Party Line: Burger Fest sizzles in the rain

Kenzie Stewart (from left), Chris Waelde, John Trent, Casey Bradley, Lauren Howle and Anthony Swearingen were at Luvglo.

Photo by Michael Donahue // Buy this photo

Kenzie Stewart (from left), Chris Waelde, John Trent, Casey Bradley, Lauren Howle and Anthony Swearingen were at Luvglo.

Springtime in Memphis means barbecue and hot-wing festivals. Beginning this year, autumn in Memphis means hamburgers. Twenty-two teams took part in the first Best Memphis Burger Fest Sunday on the parking lot of Minglewood Hall.

Seth Agranov, who founded the event, a fundraiser for Mid-South Spay & Neuter Services, with Tim James, estimated about 1,500 people attended the event. Seth described the festival as "a win for the Memphis food community. There were restaurants out there, caterers out there, barbecue teams and backyard grilling teams that love to cook burgers."

Light rain fell as people strolled by "Nacho Daddy's Burger," "Meat in the Middle," "Meatier Shower" and other booths. "What a great crowd for an awful, nasty, rainy day," said Amie Cunningham.

Instead of a bun, the hamburger at the "Beef Street Flippaz" team manned by Andrew Magdovitz, Marissa Moss and Adam Exelbierd had cheese pizza on the top and bottom.

"Well done," said Kooky Canuck owner Shawn Danko to those who participated in a hamburger-eating contest. Each two-member team had to eat a 7-1/2 pound medium-well-done Kookamonga cheeseburger in 10 minutes. Since there was a tie, a 5-minute "eat off" was held.

Some people opted to buy pizza from Jeremy Denno's Rock 'n' Dough food truck, but Jeremy said his "bacon cheeseburger pizza" was "the one that's been selling the most."

Around 4 p.m., "I Like Burgers and I Cannot Lie" was announced as the Best Memphis Burger Fest grand champion winner.

Luv-Ly Time Was had by all

Humans danced by the light of the moon, glow sticks, lasers and fire at the first Luvglo party and run Saturday night at Shelby Farms Park. They carried LED-lit balloons and twirled inside LED Hula Hoops.

Adrian Berryhill, aka deejay Radio B, played electronic music as race participants and friends covered each other with fluorescent paint and dined on cuisine from food trucks before the 11 p.m. race began.

More than 350 runners in the 3.1-mile race had to contend with hay bales lit with glow sticks, lasers shooting through trees and small fires. They had to climb through a "spider web" made of fluorescent rope, climb over a glow-in-the-dark wall, crawl through a glow-stick-lit tunnel and slide down a 100-foot water slide lit with black lights before diving into a water pit that contained fluorescent reactive tracing dye.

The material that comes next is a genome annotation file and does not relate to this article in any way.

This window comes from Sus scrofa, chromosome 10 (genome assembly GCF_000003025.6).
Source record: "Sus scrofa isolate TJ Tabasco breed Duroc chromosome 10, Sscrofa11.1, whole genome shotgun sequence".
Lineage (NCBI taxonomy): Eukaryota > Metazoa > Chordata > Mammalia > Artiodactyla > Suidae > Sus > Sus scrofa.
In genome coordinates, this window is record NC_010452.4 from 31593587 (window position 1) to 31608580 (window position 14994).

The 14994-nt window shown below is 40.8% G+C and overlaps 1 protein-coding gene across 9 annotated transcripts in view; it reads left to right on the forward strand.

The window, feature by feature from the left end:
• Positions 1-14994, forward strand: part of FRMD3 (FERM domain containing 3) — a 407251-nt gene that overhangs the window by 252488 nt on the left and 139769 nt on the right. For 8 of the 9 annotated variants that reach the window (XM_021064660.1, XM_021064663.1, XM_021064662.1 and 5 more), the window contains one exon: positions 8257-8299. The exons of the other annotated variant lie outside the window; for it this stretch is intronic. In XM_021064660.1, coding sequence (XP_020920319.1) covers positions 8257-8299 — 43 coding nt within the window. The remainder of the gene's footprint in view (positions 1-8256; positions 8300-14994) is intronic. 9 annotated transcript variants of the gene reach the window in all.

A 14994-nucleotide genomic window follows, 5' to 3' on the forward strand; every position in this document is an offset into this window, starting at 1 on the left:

"It's EPA approved," said event organizer Mark Horrocks. "I drank a swig of it to make sure it was OK."

More deejays played music during the run. "People actually stopped and danced," Mark said.

Mark and his wife, Mylissa, are the founders of Habitat for Hope, the beneficiary of the proceeds raised at Luvglo as well as the LuvMud races held during the day Saturday and Sunday. Instead of water, runners jumped in mud at the LuvMud races.

Dolf Kumfert came in first place in Luvglo with a time of 20 minutes and 50.8 seconds. Andrew Spragins came in second with a time of 20 minutes and 50.9 seconds. Andrew was first-place winner in Saturday's LuvMud race with a time of 22 minutes and 59.1 seconds.

Asked what it was like jumping in the water pit, both guys said almost in unison, "Refreshing."

Kirsten Hagen was the first woman to place in Luv glo. Her time was 24 minutes and 30.1 seconds. She also was the first woman to place in LuvMud with a time of 24 minutes and 7.6 seconds.

Murphy's rocks for Gonerfest

Artist Mary Long was at the Gonerfest 9 Afternoon Blowout at Murphy's Saturday afternoon.

"I'm taking a break from the studio," she said. "I need to get my punk on for a while."

The annual Murphy's event, which features cheeseburgers, beer and indoor and outdoor stages, is held during day two of the three-day Gonerfest, which features performers around the world at various Memphis venues.

Eric Friedl, Goner Records co-owner, said about 1,000 attended the Murphy's party. Among the guests was former Memphian Brett "Shaggy" Duffee. Shaggy, who is chef de cuisine at Bayona restaurant in New Orleans, played drums in his band, Persuaders, Saturday night at the Hi-Tone.

'The fonz' speaks

Henry Winkler, who played "The Fonz" on the old "Happy Days" TV series, was guest speaker at Memphis Jewish Home & Rehab's recent 85th anniversary celebration at Baron Hirsch Synagogue. Instead of a leather jacket and jeans, Henry wore a suit and tie.

In addition to acting, Henry also is a producer, director and author. With Lin Oliver he wrote a series of children's novels titled "Hank Zipzer: The World's Greatest Under Achiever." Recently, he began a new series, "Ghost Buddy #1: Zero to Hero."

His charitable work includes the Cerebral Palsy Telethon, Epilepsy Foundation of America and Special Olympics.

George Klein was master of ceremonies. Mary Ann Kaplan is Memphis Jewish Home & Rehab executive director, and Geri Lansky is president.

© 2012 Go Memphis. All rights reserved. This material may not be published, broadcast, rewritten or redistributed.

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